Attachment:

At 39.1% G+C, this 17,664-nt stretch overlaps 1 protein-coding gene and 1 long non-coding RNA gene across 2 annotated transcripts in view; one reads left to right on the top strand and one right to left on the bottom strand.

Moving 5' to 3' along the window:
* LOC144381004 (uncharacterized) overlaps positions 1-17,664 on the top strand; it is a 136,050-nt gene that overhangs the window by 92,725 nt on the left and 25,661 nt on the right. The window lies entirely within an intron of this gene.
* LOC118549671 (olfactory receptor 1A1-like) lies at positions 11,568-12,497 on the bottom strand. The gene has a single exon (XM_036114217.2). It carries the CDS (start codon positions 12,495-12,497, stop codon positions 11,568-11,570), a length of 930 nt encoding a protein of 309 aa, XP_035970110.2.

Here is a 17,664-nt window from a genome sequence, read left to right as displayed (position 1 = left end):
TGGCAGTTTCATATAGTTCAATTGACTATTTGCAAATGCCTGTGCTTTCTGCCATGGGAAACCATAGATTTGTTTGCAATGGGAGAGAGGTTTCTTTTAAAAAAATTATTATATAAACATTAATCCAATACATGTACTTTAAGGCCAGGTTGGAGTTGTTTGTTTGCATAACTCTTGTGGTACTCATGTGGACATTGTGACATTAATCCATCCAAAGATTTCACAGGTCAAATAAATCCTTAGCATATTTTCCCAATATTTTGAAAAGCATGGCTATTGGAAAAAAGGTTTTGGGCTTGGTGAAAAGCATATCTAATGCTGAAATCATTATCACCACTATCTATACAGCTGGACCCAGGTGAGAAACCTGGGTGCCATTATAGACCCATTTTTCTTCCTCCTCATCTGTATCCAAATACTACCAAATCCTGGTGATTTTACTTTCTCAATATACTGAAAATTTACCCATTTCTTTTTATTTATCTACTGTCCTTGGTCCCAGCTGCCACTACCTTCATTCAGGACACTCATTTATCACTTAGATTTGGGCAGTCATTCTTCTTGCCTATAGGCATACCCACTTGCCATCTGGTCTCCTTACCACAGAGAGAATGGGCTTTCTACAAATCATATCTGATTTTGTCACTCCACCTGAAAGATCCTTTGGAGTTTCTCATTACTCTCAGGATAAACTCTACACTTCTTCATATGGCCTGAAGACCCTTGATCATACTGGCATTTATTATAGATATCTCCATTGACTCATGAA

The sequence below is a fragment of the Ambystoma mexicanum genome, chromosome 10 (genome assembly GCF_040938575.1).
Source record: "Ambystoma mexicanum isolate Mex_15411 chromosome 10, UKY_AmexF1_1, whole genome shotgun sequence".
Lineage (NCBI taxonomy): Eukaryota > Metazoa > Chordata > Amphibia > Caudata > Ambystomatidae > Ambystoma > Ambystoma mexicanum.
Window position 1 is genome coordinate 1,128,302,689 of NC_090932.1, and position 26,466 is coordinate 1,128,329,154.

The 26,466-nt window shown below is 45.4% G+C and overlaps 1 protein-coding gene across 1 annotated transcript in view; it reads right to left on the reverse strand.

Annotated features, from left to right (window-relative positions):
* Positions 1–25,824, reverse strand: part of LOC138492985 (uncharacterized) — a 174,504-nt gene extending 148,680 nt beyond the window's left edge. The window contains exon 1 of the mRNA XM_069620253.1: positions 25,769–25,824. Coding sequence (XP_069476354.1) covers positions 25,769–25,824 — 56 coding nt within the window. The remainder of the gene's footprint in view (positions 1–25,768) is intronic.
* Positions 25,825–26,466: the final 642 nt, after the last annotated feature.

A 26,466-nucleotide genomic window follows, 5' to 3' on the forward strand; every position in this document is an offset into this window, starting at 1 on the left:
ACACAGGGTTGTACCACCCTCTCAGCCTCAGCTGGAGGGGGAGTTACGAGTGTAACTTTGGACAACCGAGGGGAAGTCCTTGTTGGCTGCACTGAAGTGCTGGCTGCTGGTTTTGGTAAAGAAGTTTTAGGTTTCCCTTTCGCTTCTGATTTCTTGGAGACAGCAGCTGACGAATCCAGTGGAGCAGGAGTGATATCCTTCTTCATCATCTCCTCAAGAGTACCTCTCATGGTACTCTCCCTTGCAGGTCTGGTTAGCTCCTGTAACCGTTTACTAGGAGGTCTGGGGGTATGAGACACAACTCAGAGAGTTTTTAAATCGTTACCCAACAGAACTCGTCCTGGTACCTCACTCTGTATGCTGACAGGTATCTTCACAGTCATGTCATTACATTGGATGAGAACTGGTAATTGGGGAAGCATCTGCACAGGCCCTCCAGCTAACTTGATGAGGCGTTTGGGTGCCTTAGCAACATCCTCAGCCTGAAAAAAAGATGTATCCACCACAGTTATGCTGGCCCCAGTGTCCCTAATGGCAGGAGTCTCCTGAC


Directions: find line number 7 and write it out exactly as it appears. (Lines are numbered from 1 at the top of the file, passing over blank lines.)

The sequence below is a fragment of the Ambystoma mexicanum genome, chromosome 10 (genome assembly GCF_040938575.1).